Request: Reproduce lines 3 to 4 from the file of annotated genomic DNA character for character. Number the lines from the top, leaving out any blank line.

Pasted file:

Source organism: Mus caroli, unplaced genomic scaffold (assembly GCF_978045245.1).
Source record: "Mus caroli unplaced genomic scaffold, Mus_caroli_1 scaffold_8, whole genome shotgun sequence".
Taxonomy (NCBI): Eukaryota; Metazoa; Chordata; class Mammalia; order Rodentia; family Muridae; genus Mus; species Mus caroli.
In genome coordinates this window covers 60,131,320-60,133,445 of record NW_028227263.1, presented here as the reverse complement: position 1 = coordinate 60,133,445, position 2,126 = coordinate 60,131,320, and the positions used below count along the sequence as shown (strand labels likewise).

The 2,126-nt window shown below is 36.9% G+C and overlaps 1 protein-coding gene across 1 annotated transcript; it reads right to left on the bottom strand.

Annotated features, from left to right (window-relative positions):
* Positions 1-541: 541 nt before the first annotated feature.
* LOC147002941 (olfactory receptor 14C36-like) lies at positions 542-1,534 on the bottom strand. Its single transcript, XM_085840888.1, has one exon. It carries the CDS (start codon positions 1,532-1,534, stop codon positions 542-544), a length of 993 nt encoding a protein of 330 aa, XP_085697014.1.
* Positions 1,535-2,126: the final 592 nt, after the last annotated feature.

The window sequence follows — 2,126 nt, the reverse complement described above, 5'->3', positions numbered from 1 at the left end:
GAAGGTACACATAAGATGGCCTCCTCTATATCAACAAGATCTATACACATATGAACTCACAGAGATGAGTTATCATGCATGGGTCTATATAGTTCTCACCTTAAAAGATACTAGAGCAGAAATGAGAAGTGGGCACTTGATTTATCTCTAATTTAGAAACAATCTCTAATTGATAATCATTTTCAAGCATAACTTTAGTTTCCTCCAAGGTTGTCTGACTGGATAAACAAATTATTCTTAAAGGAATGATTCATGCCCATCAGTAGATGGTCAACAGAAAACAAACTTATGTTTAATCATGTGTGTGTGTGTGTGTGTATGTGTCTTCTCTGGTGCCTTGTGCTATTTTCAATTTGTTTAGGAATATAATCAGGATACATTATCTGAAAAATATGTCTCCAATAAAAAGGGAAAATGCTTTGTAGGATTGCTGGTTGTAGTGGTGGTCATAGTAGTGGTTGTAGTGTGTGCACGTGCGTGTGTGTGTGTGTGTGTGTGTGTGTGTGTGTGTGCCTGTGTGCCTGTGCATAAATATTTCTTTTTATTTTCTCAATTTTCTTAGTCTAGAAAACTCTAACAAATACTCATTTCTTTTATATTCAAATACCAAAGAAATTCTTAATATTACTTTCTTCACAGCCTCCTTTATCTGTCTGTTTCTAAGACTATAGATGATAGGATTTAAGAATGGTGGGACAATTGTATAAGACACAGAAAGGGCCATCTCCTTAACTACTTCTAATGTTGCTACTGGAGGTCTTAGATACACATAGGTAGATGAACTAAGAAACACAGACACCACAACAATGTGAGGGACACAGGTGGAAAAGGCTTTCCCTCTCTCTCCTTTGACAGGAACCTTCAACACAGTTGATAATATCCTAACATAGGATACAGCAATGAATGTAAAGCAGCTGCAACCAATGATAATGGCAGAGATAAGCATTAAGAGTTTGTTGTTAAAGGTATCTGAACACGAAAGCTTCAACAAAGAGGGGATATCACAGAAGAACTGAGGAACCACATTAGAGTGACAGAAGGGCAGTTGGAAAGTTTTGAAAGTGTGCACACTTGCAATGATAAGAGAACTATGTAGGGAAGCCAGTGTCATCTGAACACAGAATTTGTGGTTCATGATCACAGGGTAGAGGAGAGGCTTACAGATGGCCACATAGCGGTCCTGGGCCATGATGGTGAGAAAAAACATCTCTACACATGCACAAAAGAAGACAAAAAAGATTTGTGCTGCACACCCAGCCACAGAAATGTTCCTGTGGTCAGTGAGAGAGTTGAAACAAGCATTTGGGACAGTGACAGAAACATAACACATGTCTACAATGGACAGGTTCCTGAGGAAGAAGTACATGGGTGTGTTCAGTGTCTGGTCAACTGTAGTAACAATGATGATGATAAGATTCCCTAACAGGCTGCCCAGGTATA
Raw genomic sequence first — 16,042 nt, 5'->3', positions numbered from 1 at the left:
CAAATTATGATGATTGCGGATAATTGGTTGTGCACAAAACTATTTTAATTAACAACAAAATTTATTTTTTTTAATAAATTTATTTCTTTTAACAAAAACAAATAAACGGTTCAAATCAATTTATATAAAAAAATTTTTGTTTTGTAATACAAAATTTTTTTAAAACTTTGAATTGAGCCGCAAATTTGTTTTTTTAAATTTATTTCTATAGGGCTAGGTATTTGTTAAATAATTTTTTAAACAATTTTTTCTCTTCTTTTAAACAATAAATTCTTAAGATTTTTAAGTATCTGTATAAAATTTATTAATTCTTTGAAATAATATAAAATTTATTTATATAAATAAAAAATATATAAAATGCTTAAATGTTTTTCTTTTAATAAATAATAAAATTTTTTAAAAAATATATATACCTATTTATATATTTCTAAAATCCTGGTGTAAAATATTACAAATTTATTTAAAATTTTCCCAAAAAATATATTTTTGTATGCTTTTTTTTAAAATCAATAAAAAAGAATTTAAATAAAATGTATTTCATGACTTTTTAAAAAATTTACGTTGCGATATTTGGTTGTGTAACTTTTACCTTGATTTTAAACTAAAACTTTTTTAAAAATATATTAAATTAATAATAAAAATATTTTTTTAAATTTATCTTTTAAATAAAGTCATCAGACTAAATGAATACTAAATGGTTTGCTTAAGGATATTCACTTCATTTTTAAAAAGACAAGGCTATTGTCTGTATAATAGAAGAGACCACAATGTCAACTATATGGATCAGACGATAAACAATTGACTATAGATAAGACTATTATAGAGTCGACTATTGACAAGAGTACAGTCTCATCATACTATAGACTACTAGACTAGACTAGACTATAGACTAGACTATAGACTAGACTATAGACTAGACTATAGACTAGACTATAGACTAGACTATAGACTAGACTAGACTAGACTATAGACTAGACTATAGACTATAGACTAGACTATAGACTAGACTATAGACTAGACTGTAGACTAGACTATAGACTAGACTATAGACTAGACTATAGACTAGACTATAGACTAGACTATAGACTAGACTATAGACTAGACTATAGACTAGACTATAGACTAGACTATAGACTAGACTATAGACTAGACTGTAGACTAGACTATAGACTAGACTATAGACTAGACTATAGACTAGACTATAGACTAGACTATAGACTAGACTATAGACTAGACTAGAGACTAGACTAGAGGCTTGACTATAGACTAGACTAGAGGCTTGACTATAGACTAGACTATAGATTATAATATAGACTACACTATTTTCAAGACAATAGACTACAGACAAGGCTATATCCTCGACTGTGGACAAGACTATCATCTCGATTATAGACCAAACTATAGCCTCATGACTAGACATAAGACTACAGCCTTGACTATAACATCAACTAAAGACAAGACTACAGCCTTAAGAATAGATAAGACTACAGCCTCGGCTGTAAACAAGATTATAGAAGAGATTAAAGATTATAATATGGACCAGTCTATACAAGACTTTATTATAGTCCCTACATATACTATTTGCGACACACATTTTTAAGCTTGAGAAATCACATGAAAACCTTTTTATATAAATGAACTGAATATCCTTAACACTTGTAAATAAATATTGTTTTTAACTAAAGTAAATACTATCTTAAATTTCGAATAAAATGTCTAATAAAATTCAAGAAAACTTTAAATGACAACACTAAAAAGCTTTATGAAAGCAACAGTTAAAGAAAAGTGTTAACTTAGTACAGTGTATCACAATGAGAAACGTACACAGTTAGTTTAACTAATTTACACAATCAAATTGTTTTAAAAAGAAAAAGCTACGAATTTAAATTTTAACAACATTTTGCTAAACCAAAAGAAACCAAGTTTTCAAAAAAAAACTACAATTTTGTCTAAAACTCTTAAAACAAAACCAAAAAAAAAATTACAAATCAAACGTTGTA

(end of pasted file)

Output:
Taxonomy (NCBI): Eukaryota; Metazoa; Chordata; class Mammalia; order Rodentia; family Muridae; genus Mus; species Mus caroli.
In genome coordinates this window covers 60,131,320-60,133,445 of record NW_028227263.1, presented here as the reverse complement: position 1 = coordinate 60,133,445, position 2,126 = coordinate 60,131,320, and the positions used below count along the sequence as shown (strand labels likewise).